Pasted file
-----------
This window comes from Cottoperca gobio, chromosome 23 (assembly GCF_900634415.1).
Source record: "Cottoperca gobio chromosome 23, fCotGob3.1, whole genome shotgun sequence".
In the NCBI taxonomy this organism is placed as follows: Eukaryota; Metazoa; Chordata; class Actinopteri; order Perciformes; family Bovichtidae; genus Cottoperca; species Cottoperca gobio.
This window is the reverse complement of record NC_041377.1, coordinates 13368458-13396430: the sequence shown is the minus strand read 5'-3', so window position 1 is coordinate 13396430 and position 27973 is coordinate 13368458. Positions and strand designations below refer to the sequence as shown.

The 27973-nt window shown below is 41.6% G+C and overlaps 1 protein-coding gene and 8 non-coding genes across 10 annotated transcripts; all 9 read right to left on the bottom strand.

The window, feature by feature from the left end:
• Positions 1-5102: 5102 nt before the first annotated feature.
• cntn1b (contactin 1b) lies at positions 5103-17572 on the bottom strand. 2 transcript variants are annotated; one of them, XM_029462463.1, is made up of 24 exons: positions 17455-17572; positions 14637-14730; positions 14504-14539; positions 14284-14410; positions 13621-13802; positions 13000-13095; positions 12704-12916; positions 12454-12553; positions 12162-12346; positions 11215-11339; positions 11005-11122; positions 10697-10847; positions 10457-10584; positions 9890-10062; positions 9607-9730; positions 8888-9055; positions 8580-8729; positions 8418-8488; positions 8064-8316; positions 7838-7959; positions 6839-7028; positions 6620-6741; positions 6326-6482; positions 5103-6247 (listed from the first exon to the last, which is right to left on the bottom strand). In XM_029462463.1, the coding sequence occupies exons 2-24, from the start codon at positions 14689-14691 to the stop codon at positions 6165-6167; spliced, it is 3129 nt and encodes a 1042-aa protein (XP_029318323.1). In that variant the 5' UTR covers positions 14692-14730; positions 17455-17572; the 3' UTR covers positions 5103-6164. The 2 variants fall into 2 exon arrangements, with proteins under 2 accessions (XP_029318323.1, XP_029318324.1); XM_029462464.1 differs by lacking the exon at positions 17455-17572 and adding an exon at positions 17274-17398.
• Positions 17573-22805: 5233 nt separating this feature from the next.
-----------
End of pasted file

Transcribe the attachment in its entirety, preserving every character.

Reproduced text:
This window comes from Cottoperca gobio, chromosome 23 (assembly GCF_900634415.1).
Source record: "Cottoperca gobio chromosome 23, fCotGob3.1, whole genome shotgun sequence".
In the NCBI taxonomy this organism is placed as follows: Eukaryota; Metazoa; Chordata; class Actinopteri; order Perciformes; family Bovichtidae; genus Cottoperca; species Cottoperca gobio.
This window is the reverse complement of record NC_041377.1, coordinates 13368458-13396430: the sequence shown is the minus strand read 5'-3', so window position 1 is coordinate 13396430 and position 27973 is coordinate 13368458. Positions and strand designations below refer to the sequence as shown.

The 27973-nt window shown below is 41.6% G+C and overlaps 1 protein-coding gene and 8 non-coding genes across 10 annotated transcripts; all 9 read right to left on the bottom strand.

The window, feature by feature from the left end:
• Positions 1-5102: 5102 nt before the first annotated feature.
• cntn1b (contactin 1b) lies at positions 5103-17572 on the bottom strand. 2 transcript variants are annotated; one of them, XM_029462463.1, is made up of 24 exons: positions 17455-17572; positions 14637-14730; positions 14504-14539; positions 14284-14410; positions 13621-13802; positions 13000-13095; positions 12704-12916; positions 12454-12553; positions 12162-12346; positions 11215-11339; positions 11005-11122; positions 10697-10847; positions 10457-10584; positions 9890-10062; positions 9607-9730; positions 8888-9055; positions 8580-8729; positions 8418-8488; positions 8064-8316; positions 7838-7959; positions 6839-7028; positions 6620-6741; positions 6326-6482; positions 5103-6247 (listed from the first exon to the last, which is right to left on the bottom strand). In XM_029462463.1, the coding sequence occupies exons 2-24, from the start codon at positions 14689-14691 to the stop codon at positions 6165-6167; spliced, it is 3129 nt and encodes a 1042-aa protein (XP_029318323.1). In that variant the 5' UTR covers positions 14692-14730; positions 17455-17572; the 3' UTR covers positions 5103-6164. The 2 variants fall into 2 exon arrangements, with proteins under 2 accessions (XP_029318323.1, XP_029318324.1); XM_029462464.1 differs by lacking the exon at positions 17455-17572 and adding an exon at positions 17274-17398.
• Positions 17573-22805: 5233 nt separating this feature from the next.